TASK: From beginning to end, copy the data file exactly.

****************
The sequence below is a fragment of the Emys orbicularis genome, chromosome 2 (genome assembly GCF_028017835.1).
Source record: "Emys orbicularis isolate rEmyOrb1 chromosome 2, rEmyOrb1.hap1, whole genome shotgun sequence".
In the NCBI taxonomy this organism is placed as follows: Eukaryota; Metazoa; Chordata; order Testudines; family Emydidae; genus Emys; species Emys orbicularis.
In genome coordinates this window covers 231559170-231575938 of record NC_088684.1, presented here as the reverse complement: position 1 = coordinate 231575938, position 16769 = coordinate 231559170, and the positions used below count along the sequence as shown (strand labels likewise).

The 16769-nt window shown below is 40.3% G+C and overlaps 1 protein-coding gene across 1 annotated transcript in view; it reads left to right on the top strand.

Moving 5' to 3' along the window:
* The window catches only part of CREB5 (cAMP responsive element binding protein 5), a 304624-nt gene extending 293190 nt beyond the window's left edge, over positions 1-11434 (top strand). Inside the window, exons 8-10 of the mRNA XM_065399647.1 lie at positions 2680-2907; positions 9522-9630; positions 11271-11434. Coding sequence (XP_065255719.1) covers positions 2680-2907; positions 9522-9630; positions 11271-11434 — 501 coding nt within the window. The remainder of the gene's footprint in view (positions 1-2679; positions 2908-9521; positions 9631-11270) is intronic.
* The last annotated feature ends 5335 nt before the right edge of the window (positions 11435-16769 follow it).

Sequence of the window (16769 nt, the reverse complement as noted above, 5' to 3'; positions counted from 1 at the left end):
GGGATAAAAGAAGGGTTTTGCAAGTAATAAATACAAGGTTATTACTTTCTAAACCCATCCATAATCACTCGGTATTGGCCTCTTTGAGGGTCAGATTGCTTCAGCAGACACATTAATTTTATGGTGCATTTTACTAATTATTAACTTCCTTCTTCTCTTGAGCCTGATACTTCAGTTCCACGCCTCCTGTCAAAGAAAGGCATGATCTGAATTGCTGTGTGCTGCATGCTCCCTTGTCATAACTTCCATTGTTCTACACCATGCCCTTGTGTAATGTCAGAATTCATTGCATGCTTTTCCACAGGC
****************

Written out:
The sequence below is a fragment of the Emys orbicularis genome, chromosome 2 (genome assembly GCF_028017835.1).
Source record: "Emys orbicularis isolate rEmyOrb1 chromosome 2, rEmyOrb1.hap1, whole genome shotgun sequence".
In the NCBI taxonomy this organism is placed as follows: Eukaryota; Metazoa; Chordata; order Testudines; family Emydidae; genus Emys; species Emys orbicularis.
In genome coordinates this window covers 231559170-231575938 of record NC_088684.1, presented here as the reverse complement: position 1 = coordinate 231575938, position 16769 = coordinate 231559170, and the positions used below count along the sequence as shown (strand labels likewise).

The 16769-nt window shown below is 40.3% G+C and overlaps 1 protein-coding gene across 1 annotated transcript in view; it reads left to right on the top strand.

Moving 5' to 3' along the window:
* The window catches only part of CREB5 (cAMP responsive element binding protein 5), a 304624-nt gene extending 293190 nt beyond the window's left edge, over positions 1-11434 (top strand). Inside the window, exons 8-10 of the mRNA XM_065399647.1 lie at positions 2680-2907; positions 9522-9630; positions 11271-11434. Coding sequence (XP_065255719.1) covers positions 2680-2907; positions 9522-9630; positions 11271-11434 — 501 coding nt within the window. The remainder of the gene's footprint in view (positions 1-2679; positions 2908-9521; positions 9631-11270) is intronic.
* The last annotated feature ends 5335 nt before the right edge of the window (positions 11435-16769 follow it).

Sequence of the window (16769 nt, the reverse complement as noted above, 5' to 3'; positions counted from 1 at the left end):
GGGATAAAAGAAGGGTTTTGCAAGTAATAAATACAAGGTTATTACTTTCTAAACCCATCCATAATCACTCGGTATTGGCCTCTTTGAGGGTCAGATTGCTTCAGCAGACACATTAATTTTATGGTGCATTTTACTAATTATTAACTTCCTTCTTCTCTTGAGCCTGATACTTCAGTTCCACGCCTCCTGTCAAAGAAAGGCATGATCTGAATTGCTGTGTGCTGCATGCTCCCTTGTCATAACTTCCATTGTTCTACACCATGCCCTTGTGTAATGTCAGAATTCATTGCATGCTTTTCCACAGGC